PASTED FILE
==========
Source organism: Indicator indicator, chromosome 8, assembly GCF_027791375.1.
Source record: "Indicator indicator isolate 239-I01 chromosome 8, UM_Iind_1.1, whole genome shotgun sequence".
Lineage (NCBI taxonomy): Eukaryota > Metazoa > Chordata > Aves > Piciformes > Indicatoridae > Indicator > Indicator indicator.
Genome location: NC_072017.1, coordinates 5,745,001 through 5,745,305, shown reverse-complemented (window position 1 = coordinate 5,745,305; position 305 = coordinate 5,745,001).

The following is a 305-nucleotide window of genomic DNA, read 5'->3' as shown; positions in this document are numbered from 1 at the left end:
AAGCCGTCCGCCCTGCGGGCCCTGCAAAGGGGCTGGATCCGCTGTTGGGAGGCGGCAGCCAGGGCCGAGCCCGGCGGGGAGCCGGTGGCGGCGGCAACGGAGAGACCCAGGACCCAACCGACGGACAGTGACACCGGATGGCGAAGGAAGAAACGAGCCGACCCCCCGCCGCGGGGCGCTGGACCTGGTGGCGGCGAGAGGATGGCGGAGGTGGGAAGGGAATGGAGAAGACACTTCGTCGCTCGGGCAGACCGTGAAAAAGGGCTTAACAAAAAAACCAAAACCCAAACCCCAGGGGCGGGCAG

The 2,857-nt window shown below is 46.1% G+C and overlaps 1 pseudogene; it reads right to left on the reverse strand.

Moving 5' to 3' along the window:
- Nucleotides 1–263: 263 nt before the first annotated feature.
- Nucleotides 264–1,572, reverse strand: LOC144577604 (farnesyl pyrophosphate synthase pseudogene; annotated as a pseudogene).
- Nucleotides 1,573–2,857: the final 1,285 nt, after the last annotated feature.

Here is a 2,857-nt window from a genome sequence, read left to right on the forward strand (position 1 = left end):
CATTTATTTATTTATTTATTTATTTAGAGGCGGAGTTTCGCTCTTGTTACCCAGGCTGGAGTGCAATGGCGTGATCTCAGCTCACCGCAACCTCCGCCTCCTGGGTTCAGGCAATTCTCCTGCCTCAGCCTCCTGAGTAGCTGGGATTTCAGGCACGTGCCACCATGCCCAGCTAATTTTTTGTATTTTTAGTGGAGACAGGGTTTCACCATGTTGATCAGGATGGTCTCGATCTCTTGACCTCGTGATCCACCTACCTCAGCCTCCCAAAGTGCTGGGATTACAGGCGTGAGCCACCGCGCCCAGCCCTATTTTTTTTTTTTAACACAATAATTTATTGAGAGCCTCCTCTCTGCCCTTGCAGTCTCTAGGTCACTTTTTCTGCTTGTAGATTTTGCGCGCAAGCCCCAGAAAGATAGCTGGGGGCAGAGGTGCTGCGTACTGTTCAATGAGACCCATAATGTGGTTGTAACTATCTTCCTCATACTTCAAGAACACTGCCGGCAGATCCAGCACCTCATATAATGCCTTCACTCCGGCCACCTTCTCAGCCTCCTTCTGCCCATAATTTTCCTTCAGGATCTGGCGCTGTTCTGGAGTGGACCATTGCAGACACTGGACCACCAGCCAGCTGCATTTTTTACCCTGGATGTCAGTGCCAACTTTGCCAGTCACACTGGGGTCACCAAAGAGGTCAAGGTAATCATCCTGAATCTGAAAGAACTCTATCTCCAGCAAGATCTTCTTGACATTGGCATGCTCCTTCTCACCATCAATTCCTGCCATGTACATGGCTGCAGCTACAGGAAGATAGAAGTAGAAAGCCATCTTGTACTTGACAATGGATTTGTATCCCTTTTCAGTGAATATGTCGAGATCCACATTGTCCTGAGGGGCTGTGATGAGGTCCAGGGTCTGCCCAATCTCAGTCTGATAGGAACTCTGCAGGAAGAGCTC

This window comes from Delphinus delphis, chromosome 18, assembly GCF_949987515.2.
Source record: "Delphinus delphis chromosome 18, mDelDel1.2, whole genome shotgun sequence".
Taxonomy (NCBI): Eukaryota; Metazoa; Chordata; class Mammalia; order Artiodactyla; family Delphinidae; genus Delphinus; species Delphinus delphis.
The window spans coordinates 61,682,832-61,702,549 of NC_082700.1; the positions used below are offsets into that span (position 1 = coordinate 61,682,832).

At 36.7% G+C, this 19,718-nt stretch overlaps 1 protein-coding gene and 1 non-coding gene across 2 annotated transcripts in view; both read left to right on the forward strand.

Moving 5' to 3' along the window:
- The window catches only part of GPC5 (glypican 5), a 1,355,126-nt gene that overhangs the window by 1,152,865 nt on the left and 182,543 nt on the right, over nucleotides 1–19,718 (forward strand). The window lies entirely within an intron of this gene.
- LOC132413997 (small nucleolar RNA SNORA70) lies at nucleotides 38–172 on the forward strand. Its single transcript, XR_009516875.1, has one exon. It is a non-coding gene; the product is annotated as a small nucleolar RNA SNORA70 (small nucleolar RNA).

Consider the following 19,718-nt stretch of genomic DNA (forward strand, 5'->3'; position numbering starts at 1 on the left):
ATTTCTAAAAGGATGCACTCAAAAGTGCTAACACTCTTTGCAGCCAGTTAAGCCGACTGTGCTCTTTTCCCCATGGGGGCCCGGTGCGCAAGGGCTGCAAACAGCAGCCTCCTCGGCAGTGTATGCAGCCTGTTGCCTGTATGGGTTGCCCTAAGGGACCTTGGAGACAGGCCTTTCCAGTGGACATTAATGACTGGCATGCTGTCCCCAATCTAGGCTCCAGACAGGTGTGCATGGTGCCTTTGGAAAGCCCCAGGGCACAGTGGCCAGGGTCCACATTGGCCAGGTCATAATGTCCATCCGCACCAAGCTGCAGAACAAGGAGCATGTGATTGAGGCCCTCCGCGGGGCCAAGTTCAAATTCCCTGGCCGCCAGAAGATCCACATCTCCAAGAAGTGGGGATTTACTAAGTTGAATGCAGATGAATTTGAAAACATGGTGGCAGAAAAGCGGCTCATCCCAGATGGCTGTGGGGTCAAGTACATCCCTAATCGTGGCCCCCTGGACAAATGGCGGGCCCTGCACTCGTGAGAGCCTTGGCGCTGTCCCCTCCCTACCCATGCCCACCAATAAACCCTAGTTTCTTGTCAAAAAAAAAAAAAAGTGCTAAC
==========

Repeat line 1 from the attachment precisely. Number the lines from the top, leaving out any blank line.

Source organism: Indicator indicator, chromosome 8, assembly GCF_027791375.1.